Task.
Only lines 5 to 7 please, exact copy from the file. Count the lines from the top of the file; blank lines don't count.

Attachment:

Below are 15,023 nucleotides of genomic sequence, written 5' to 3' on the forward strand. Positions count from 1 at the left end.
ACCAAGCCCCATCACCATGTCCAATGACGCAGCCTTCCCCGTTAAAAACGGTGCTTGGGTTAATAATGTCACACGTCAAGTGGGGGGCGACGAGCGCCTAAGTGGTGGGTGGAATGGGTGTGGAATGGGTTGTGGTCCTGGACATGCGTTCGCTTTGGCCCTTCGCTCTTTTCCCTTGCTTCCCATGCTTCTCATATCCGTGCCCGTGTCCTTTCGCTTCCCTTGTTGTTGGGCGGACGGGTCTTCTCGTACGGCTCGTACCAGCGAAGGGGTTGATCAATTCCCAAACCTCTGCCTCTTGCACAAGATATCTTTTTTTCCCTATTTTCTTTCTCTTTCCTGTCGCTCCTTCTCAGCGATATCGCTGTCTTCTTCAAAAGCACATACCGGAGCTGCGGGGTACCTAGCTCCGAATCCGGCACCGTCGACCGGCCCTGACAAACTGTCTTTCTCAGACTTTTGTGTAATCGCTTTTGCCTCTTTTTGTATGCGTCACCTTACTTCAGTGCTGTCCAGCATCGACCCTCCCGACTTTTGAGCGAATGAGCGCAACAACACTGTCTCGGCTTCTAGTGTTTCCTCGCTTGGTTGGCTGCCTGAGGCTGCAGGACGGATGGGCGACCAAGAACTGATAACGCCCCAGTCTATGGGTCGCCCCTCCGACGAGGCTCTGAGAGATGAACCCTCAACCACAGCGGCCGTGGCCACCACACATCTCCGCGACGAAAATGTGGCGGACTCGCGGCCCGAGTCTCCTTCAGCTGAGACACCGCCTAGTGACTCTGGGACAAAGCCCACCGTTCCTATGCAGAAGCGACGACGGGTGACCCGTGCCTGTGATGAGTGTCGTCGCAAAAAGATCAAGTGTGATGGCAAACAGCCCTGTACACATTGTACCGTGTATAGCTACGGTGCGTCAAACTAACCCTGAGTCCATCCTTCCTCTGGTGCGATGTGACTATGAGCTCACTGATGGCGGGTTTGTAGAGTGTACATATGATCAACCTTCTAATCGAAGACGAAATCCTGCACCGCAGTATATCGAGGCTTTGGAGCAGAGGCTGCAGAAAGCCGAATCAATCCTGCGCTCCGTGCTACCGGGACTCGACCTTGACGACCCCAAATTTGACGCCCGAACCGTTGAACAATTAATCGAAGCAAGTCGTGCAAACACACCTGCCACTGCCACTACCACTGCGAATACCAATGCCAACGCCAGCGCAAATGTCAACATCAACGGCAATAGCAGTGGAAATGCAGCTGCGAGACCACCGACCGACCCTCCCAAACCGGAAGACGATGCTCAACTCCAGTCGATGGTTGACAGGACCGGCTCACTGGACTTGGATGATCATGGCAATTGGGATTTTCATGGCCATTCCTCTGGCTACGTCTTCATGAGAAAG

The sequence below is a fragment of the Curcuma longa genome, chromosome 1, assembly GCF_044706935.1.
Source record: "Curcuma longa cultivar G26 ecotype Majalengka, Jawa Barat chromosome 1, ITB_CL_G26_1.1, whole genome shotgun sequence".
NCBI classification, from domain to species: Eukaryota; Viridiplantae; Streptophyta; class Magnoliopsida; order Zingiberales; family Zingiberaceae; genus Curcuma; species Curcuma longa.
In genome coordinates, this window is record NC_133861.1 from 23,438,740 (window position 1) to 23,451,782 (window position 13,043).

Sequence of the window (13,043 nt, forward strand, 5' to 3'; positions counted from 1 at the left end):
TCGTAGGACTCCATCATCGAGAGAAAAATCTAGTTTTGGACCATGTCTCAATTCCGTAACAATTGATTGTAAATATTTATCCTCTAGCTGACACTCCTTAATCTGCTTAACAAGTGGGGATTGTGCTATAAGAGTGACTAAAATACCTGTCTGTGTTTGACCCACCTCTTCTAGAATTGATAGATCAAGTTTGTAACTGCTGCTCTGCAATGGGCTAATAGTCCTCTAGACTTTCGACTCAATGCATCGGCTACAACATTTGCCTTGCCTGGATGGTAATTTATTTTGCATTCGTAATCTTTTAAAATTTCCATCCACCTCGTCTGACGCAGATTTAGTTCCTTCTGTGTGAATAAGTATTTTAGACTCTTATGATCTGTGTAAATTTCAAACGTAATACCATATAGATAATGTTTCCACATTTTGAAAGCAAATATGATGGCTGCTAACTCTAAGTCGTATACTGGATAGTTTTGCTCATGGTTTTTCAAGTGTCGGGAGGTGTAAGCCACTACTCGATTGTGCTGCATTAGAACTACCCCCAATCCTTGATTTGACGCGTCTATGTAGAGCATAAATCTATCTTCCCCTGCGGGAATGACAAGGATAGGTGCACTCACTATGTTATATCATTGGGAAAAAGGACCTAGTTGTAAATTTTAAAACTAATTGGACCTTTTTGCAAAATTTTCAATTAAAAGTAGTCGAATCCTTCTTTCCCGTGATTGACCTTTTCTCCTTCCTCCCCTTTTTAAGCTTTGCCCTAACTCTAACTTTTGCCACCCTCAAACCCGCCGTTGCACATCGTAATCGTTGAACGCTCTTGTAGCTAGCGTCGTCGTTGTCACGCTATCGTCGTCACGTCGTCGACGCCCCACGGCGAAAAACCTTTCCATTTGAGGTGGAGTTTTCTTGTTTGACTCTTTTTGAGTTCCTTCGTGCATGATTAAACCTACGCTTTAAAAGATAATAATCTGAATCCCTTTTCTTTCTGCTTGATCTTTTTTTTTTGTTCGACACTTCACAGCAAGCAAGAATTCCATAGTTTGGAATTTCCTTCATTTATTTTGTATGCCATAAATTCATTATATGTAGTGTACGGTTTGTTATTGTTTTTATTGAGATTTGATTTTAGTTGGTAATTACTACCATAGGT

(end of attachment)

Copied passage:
NCBI classification, from domain to species: Eukaryota; Viridiplantae; Streptophyta; class Magnoliopsida; order Zingiberales; family Zingiberaceae; genus Curcuma; species Curcuma longa.
In genome coordinates, this window is record NC_133861.1 from 23,438,740 (window position 1) to 23,451,782 (window position 13,043).

Sequence of the window (13,043 nt, forward strand, 5' to 3'; positions counted from 1 at the left end):